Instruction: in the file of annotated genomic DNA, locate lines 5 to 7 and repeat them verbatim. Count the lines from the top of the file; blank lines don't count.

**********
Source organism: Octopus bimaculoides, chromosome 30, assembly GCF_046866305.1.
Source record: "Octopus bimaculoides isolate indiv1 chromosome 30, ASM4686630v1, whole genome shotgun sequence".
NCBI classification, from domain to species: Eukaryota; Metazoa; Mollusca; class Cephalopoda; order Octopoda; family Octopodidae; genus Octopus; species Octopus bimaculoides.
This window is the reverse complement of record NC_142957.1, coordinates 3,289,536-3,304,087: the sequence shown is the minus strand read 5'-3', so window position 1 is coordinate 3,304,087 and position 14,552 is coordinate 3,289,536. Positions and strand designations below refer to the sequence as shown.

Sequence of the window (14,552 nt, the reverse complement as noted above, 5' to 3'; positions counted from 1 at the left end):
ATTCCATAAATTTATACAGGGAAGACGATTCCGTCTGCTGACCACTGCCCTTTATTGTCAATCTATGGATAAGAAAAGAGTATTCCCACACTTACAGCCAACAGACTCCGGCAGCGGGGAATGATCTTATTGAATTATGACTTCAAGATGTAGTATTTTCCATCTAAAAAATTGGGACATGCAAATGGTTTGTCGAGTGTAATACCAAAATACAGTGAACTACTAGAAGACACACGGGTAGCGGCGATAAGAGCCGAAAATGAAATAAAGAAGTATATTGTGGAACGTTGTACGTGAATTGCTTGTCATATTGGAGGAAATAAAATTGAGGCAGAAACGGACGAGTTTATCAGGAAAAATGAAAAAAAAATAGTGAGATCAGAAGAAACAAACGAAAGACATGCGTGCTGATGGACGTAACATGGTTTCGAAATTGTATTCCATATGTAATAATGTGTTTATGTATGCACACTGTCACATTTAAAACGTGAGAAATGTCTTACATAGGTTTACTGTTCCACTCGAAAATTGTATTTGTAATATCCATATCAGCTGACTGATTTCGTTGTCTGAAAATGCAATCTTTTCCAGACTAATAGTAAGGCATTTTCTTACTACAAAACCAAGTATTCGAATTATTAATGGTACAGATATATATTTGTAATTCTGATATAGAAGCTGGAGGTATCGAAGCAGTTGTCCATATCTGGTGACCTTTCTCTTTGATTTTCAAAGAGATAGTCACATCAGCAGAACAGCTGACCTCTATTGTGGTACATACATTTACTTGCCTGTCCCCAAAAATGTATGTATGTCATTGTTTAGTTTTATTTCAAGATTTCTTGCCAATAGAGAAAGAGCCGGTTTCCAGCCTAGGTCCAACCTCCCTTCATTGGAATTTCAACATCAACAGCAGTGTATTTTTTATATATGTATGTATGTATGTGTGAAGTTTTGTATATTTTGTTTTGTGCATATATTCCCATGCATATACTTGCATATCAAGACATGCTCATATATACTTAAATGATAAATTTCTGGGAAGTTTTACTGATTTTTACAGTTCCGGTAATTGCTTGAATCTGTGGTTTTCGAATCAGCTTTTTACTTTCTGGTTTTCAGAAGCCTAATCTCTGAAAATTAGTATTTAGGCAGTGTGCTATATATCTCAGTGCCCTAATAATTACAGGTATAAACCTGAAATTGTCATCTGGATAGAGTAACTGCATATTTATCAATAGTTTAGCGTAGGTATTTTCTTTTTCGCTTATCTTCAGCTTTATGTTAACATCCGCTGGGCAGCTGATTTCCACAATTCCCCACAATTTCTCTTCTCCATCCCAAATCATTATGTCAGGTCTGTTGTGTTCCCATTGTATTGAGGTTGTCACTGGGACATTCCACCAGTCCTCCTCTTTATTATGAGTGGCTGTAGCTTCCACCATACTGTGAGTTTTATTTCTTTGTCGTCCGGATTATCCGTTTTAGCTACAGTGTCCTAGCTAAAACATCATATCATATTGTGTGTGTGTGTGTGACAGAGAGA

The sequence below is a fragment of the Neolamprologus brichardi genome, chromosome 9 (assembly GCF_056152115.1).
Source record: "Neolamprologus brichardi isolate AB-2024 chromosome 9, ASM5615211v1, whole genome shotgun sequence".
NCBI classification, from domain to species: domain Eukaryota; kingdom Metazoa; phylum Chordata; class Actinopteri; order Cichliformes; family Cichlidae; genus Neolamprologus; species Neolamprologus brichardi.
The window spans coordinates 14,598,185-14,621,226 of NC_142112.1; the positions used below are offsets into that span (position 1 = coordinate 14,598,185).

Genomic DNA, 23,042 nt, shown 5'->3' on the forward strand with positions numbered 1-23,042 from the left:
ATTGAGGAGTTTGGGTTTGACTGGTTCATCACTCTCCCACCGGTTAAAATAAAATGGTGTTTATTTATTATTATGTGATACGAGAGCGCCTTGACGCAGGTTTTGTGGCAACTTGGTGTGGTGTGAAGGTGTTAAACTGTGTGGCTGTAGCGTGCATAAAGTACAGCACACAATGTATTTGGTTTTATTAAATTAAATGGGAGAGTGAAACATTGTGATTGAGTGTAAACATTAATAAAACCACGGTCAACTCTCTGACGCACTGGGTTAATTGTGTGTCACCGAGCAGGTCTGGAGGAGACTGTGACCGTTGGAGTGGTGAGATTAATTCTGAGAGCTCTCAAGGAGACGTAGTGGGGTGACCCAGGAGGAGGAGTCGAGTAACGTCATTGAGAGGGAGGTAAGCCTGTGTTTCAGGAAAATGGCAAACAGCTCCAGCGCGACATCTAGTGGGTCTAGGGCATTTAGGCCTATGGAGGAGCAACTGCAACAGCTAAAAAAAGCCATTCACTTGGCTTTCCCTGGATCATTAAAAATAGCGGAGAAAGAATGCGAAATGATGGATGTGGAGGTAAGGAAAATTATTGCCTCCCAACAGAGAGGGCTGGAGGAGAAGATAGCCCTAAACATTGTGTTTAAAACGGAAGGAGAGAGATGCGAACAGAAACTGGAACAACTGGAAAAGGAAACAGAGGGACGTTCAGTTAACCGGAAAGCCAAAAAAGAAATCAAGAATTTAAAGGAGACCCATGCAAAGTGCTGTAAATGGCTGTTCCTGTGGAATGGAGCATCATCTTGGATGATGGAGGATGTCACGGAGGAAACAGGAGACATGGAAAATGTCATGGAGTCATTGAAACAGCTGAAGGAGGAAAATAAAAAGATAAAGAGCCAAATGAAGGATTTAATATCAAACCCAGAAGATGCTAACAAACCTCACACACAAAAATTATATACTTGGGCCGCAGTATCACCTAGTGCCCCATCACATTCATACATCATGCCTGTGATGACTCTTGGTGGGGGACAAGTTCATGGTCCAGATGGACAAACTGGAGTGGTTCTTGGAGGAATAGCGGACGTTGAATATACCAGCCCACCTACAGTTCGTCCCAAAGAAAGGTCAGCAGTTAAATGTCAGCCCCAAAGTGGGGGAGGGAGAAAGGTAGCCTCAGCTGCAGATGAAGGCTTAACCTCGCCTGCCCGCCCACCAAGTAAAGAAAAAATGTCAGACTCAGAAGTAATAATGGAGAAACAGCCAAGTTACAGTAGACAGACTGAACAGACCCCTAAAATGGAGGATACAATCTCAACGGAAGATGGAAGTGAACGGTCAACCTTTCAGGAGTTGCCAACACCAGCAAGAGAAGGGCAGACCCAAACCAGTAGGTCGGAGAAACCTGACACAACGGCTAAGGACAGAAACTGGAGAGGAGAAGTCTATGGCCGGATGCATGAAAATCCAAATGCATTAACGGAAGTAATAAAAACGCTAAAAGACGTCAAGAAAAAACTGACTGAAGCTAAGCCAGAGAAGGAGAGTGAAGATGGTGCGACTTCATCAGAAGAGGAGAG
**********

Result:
Sequence of the window (14,552 nt, the reverse complement as noted above, 5' to 3'; positions counted from 1 at the left end):
ATTCCATAAATTTATACAGGGAAGACGATTCCGTCTGCTGACCACTGCCCTTTATTGTCAATCTATGGATAAGAAAAGAGTATTCCCACACTTACAGCCAACAGACTCCGGCAGCGGGGAATGATCTTATTGAATTATGACTTCAAGATGTAGTATTTTCCATCTAAAAAATTGGGACATGCAAATGGTTTGTCGAGTGTAATACCAAAATACAGTGAACTACTAGAAGACACACGGGTAGCGGCGATAAGAGCCGAAAATGAAATAAAGAAGTATATTGTGGAACGTTGTACGTGAATTGCTTGTCATATTGGAGGAAATAAAATTGAGGCAGAAACGGACGAGTTTATCAGGAAAAATGAAAAAAAAATAGTGAGATCAGAAGAAACAAACGAAAGACATGCGTGCTGATGGACGTAACATGGTTTCGAAATTGTATTCCATATGTAATAATGTGTTTATGTATGCACACTGTCACATTTAAAACGTGAGAAATGTCTTACATAGGTTTACTGTTCCACTCGAAAATTGTATTTGTAATATCCATATCAGCTGACTGATTTCGTTGTCTGAAAATGCAATCTTTTCCAGACTAATAGTAAGGCATTTTCTTACTACAAAACCAAGTATTCGAATTATTAATGGTACAGATATATATTTGTAATTCTGATATAGAAGCTGGAGGTATCGAAGCAGTTGTCCATATCTGGTGACCTTTCTCTTTGATTTTCAAAGAGATAGTCACATCAGCAGAACAGCTGACCTCTATTGTGGTACATACATTTACTTGCCTGTCCCCAAAAATGTATGTATGTCATTGTTTAGTTTTATTTCAAGATTTCTTGCCAATAGAGAAAGAGCCGGTTTCCAGCCTAGGTCCAACCTCCCTTCATTGGAATTTCAACATCAACAGCAGTGTATTTTTTATATATGTATGTATGTATGTGTGAAGTTTTGTATATTTTGTTTTGTGCATATATTCCCATGCATATACTTGCATATCAAGACATGCTCATATATACTTAAATGATAAATTTCTGGGAAGTTTTACTGATTTTTACAGTTCCGGTAATTGCTTGAATCTGTGGTTTTCGAATCAGCTTTTTACTTTCTGGTTTTCAGAAGCCTAATCTCTGAAAATTAGTATTTAGGCAGTGTGCTATATATCTCAGTGCCCTAATAATTACAGGTATAAACCTGAAATTGTCATCTGGATAGAGTAACTGCATATTTATCAATAGTTTAGCGTAGGTATTTTCTTTTTCGCTTATCTTCAGCTTTATGTTAACATCCGCTGGGCAGCTGATTTCCACAATTCCCCACAATTTCTCTTCTCCATCCCAAATCATTATGTCAGGTCTGTTGTGTTCCCATTGTATTGAGGTTGTCACTGGGACATTCCACCAGTCCTCCTCTTTATTATGAGTGGCTGTAGCTTCCACCATACTGTGAGTTTTATTTCTTTGTCGTCCGGATTATCCGTTTTAGCTACAGTGTCCTAGCTAAAACATCATATCATATTGTGTGTGTGTGTGTGACAGAGAGA

The sequence below is a fragment of the Neolamprologus brichardi genome, chromosome 9 (assembly GCF_056152115.1).